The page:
Stress Management
Self-care is crucial during this phase of life. Explore relaxation techniques such as yoga, meditation, nature walks, spending time with loved ones, or any activity that helps you unwind.

Address sleep disturbances caused by night sweats, anxiety, itchy skin, vaginal dryness, or the need to urinate. Strive for 7-8 hours of sleep per night, maintain a consistent routine, avoid caffeine and alcohol before bedtime, establish a bedtime routine, and keep electronic devices out of the bedroom.

If you find it challenging to implement these changes, don’t hesitate to seek help. If symptoms are significantly affecting your quality of life, consult a healthcare professional for tailored advice. Every woman’s experience of menopause is unique, and knowledge is key.

In menopause, the ovaries cease to produce hormones, resulting in persistently low hormone levels unless they are replaced. Hormone Replacement Therapy involves the replacement of one or more hormones, including estrogen, progesterone, and testosterone.

The type of oestrogen used in HRT is 17 beta-estradiol, derived from the yam root. It shares an identical biological structure with naturally produced estrogen and can be administered via patches, gels, sprays, or oral tablets.

Women with a uterus who use oestrogen replacement also require progestogen. When taken alone, estrogen can cause the uterine lining to thicken, increasing the risk of abnormalities and cancer. Progestogen prevents this by keeping the uterine lining thin. Natural progesterone (Utrogestan in the UK) is available as an oral capsule and is derived from the yam root. It is used in Body Identical HRT. The Mirena coil is another option, releasing progestogen into the uterus to prevent uterine lining thickening and can remain in place for 5 years before replacement. Other progestogens are available in combined patches or tablets.

Some women may continue to experience low libido, reduced arousal, and unsatisfactory sexual experiences despite adequate oestrogen replacement. For these women, a trial of testosterone may be beneficial. While there are no testosterone products licensed for use in women in the UK, menopause specialists and some GPs/ ANP’s are willing to prescribe testosterone cream or gel off-label under supervision.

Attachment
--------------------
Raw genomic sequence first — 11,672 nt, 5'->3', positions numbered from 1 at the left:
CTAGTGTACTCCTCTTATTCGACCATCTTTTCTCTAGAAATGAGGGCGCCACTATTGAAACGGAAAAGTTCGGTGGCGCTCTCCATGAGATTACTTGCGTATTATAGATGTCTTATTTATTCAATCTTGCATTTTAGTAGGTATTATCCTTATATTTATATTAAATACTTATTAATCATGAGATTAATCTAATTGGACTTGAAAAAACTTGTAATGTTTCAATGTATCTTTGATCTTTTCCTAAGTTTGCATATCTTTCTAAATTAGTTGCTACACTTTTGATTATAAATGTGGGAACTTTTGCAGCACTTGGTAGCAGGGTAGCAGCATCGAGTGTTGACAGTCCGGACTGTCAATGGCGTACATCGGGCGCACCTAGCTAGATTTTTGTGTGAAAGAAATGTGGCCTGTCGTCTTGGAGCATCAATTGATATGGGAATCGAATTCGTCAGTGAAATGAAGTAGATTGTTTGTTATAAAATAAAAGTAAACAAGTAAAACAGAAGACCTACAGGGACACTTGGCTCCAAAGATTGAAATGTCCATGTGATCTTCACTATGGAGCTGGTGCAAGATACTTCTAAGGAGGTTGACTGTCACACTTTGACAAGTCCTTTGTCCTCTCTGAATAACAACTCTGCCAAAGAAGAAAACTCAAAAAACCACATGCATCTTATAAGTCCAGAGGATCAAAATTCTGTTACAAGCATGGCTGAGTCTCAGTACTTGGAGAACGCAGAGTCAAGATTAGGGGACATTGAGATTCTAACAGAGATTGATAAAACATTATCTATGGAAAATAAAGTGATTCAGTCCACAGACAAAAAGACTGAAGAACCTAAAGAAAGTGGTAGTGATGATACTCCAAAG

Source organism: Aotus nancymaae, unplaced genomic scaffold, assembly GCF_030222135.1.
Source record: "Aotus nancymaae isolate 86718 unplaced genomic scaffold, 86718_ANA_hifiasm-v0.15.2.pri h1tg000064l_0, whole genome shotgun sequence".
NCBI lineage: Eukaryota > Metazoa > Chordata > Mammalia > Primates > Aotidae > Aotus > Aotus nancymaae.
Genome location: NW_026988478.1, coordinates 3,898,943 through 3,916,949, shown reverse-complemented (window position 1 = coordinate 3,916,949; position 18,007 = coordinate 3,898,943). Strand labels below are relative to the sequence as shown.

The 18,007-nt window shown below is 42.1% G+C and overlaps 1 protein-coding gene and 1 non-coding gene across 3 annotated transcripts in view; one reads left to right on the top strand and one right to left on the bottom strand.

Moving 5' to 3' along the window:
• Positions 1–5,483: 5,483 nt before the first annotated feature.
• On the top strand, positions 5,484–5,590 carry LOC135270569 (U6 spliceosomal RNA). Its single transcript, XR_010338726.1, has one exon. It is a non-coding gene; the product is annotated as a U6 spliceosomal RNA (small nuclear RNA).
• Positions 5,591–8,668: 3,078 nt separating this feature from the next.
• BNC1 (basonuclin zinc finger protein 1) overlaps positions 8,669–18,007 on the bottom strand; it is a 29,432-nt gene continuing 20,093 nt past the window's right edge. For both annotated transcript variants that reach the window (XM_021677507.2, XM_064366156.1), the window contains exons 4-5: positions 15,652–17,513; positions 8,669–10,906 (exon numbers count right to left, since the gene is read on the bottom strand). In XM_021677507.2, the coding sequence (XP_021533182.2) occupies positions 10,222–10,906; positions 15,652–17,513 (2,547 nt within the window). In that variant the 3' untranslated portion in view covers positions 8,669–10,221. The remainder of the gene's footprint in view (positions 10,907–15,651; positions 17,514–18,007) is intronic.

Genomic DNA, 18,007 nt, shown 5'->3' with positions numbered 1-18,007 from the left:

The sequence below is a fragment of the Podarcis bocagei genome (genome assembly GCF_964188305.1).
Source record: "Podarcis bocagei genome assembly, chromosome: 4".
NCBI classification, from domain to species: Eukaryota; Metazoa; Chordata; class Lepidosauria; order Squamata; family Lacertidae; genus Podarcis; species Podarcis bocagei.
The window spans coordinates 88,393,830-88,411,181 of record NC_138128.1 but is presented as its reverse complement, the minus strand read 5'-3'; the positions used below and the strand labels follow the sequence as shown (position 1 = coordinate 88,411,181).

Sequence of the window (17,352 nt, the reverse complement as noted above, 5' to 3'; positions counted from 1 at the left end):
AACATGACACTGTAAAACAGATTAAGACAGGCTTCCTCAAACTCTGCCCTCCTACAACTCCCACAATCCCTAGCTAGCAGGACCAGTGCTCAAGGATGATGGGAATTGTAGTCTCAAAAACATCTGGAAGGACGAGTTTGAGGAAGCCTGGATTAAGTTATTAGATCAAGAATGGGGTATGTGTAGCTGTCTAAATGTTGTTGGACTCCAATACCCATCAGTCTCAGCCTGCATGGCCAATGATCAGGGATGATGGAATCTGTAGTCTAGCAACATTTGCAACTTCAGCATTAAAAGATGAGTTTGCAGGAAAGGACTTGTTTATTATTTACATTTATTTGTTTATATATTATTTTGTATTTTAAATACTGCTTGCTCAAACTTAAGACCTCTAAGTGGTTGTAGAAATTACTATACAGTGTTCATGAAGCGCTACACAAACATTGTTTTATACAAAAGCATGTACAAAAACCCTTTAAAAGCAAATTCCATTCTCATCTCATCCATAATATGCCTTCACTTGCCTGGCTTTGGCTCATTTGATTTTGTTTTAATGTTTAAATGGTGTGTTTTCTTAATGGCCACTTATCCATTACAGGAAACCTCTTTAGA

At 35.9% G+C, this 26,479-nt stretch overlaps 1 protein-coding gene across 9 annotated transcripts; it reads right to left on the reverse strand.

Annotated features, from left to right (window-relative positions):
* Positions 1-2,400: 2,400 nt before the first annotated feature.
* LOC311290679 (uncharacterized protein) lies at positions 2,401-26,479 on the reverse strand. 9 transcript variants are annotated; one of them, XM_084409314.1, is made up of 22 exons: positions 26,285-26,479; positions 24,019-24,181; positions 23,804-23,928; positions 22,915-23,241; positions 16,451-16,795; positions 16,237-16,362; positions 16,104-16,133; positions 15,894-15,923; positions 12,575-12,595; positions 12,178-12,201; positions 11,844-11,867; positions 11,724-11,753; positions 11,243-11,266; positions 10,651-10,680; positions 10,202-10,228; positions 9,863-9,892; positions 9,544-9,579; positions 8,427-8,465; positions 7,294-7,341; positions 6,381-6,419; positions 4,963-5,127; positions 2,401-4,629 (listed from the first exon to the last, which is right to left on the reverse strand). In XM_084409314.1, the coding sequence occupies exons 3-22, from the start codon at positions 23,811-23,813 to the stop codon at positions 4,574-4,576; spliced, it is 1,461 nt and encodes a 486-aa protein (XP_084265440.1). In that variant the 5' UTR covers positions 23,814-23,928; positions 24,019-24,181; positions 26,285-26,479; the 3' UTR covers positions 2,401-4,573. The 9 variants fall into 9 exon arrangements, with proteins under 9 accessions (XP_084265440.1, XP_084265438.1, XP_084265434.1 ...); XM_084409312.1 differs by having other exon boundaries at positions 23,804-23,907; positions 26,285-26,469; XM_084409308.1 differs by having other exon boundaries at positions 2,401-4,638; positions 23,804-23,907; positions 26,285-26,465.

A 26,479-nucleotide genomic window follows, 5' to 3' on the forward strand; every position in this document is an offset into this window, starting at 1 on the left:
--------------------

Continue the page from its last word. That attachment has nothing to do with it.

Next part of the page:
Local vaginal oestrogen
Symptoms like vaginal dryness, pain during intercourse, vulvar and vaginal soreness, recurrent urinary tract infections, and increased urinary frequency can be relieved with local vaginal oestrogen treatment. It can be used alone or in conjunction with HRT, available as a pessary, cream, gel, or a vaginal ring that remains in place for 90 days.

We are born with our lifetime’s worth of eggs and follicles in our ovaries; they are used over our lifetime and reduce in number with  age until (a) we have none left, (b) we stop ovulating and (c) stop having periods.  The average age of menopause is 51 in the UK.

The menopause is a diagnosis made 1 year after your last period. It is a hormone deficiency and can be addressed.

What affects the onset of menopause?

  • A family history of early menopause
  • Smoking
  • Early onset of periods
  • Alcohol and drugs can cause earlier menopause
  • Race can have an impact on menopause – Hispanic and African-Caribbean women may have earlier menopause than that of Japanese and Chinese women who appear to have a later menopause, in general. 
  • Gynaecological surgery can cause a surgical menopause – hysterectomy with oophorectomy (removal of womb and ovaries) will lead to an instant surgical menopause.

Some Key Facts...

50% of women and 20% of men will sustain osteoporotic bone fractures in their lifetime.  ​

One third of the UK population is over the age of 50.

80% of women have moderate to severe physical menopause symptoms and suffer from them on average for five years; 30% of women suffer for 10 years; and 35% of women have no physical symptoms.

In the 1900’s the age of menopause was 45 years old and life expectancy was 45 years old. In 2020, the average age of menopause is 51, but life expectancy is 82. More than 30% of a woman’s life is postmenopausal.

What next?

Book an appointment with us at the Hormone Health Clinic and we can provide advice and support on what you may need and what would be suitable for you.  We will send you a medical history questionnaire, a symptom survey and then book an up to hour long appointment to discuss all this with you and outline your choices.